16 AIRCRAFT ENGINEERIN G January, 1940 Preliminar y Investigations into the Effects of Air-Intak e Shape on Power at Altitude By S. Riess IT H the increasing speed of modern (6) Dynamic pressure at the place of the In this article the results of some experi- aircraft it becomes pertinent to give air intake ζ. W menta l work that had been started in some more thought to the correct (7) Air temperature at the carburettor air Poland just before the outbreak of wa r are shaping of carburettor air-intakes. intake θ. given. Unfortunately the work has had to All the above values should preferably be The intake manifold or boost pressure of a be abandoned, though the author hopes taken by recording instruments. The air-speed supercharged engine at a given altitude H, recorder should be carefully calibrated before fitted with a hundred per cent efficient air tha t it may be taken up and continued in test. For the determination of the dynamic intake, may be derived from the formula this country in order that the investigation pressure at the carburettor intake an air-speed p = Σ (η + ζ) (i) ma y be carried to completion H H recorder wind-tunnel-calibrated in millimetres where p is the boost pressure, of water head should be used. Σ the compression ratio of the super­ It may incidentally be noted here that the charger at the altitude H, This may be caused by some of the following above procedure might be used for checking the Η the total (dynamic and static) factors : blower compression ratio and the validity of pressure in the carburettor air (1) Air intake efficiency. empirical formulæ evolved for correction of intake in still air a t the altitude H, (2) Blower efficiency. tha t ratio with change of air-intake tempera­ and ζ the dynamic pressure at the place of (3) Airscrew efficiency. ture. The supercharger compression ratio can the carburettor intake created by (4) Error in estimating the true value of be found from formula (2). th e aircraft velocity. C . Supposing the speed of the aircraft is equal to It should be noted here tha t ζ is not equal to zero, the boost pressure will be : Measurements of the aircraft's speed near the th e pressure corresponding to the aeroplane's ground by classical methods may be generally P" = Σ η (3) H H H speed as its value is determined by th e air flow accepted as a reasonably good test of the I n this instance η is equal to the static near and around the air intake. correctness of the adopted values of C and pressure corresponding to the altitude H. The actual intake manifold pressure of the airscrew efficiency. The results of most of The increase of manifold pressure due to the engine will be different, as th e actual carburettor the m check up fairly well with calculated values. dynamic pressure will be equal to : intake pressure ζ' will generally fall below the I t is the top speed at critical altitude that P' -P" = Σ ζ' value of ζ. H H usually causes surprise to the designer, the From this we find P' = Σ (η + ζ') (2) results often falling below expectations. It is, H H I t is clear from the above formula; that the therefore, very important, in this regard, that critical altitude of a supercharged engine some method be evolved for checking carburet­ depends on the value of the factor ζ and may be tor air-intake efficiency instead of allowing it to As a measure of the carburettor intake increased by fitting a suitably shaped efficient be estimated by more or less personal opinions. efficiency the ratio ζ' to ζ may be taken. It air intake. follows then that this efficiency is as follows: This is important as it has an appreciable Tes t Procedure effect on the performances of aircraft, increasing The following data should be recorded in the critical altitude and power of the engine and fuel throttle level flights at altitudes near the Results of Tests maximum speed and rate of climb of th e aircraft critical one: a t and above the critical altitude. Two such flight tests have been made and (1) Flight altitude H. valuable data obtained. Unfortunately the Some experimental flights tend to prove, (2) Aircraft speed v. author is not in a position at present to publish however, that the actual increase in perform­ (3) Absolute intake manifold pressure p. all these data. Nevertheless it may be stated ances of the aircraft due to th e dynamic pressure (4) Engine r.p.m. n. tha t in both flights carburettor intake efficiencies factor falls in some instances much below (5) Total pressure at the carburettor air of not more than 50 per cent have been obtained. expectations. intake η . Th e Daniel Guggenheim Medal, 1939 The Daniel Guggenheim Medal for 1939 has A t the meeting which confirmed the award directors designated by the American Society of been awarded to Donald Wills Douglas, Presi­ for this year Dr. J. C. Hunsaker, of the Mechanical Engineers, the Society of Auto­ dent of the Douglas Aircraft Company of Massachusetts Institute of Technology, was motive Engineers and the Institute of the Aeronautical Sciences. The recipient of the Santa Monica, California. The medal, which elected Chairman of the Board of Award to award is chosen by the directors and foreign is t o be presented a t the Honours Night banquet succeed Dr. George W. Lewis. Major Lester D. of the Institute of the Aeronautical Sciences on representatives from England, France, Germany, Gardner was elected Vice-Chairman and Januar y 26, 1940, is given to Mr. Douglas " for Holland, Italy and Japan. Mr. Elmer A. Sperry, Jr., Secretary. outstanding contributions to the design and The recipients of the Award have been: The Daniel Guggenheim Medal Fund was construction of transport airplanes." 1929, Orville Wright; 1930, Dr. Ludwig established in 1928 to provide a gold medal and Mr. Douglas is an Honorary Fellow and past Prandt l of Germany; 1931, Dr. F. W. Lan- certificate to be presented annually in recogni­ president of the Institute of the Aeronautical chester of England ; 1932, Jua n de la Cierva of tion of notable achievements in the advance of Sciences. He received the Collier Trophy for aeronautics, in commemoration of the support Spain ; 1933, Dr. Jerome Clarke Hunsaker; 1935 in recognition of his development of twin- given by Daniel Guggenheim to the advance­ 1934, William E. Boeing; 1935, Dr. William engined commercial transport aeroplanes. The ment of aeronautics through donations to Frederick Durand; 1936, Dr. George William same year he delivered the Wilbur Wright Lewis ; 1937, Dr. Hugo Eckener of Germany; Memorial Lecture in London before the Royal universities and for the encouragement of civil Aeronautical Society. 1938, A. H. R. Fedden of England. aviation. The fund is administered by nine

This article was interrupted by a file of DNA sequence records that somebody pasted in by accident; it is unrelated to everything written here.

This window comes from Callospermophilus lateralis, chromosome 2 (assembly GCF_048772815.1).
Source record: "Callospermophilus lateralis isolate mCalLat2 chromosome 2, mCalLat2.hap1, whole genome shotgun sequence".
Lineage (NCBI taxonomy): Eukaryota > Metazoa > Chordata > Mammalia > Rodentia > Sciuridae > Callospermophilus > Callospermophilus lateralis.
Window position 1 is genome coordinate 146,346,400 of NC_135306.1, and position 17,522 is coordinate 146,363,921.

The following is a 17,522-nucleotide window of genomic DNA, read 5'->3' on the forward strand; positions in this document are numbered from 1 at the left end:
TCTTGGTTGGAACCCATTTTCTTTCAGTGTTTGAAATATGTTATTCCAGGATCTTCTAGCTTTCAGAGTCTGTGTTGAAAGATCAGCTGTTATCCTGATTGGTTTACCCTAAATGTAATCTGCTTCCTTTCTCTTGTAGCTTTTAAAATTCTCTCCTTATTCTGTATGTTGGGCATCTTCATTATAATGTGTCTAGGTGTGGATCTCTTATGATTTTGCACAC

Journal

Aircraft Engineering and Aerospace TechnologyEmerald Publishing

Published: Jan 1, 1940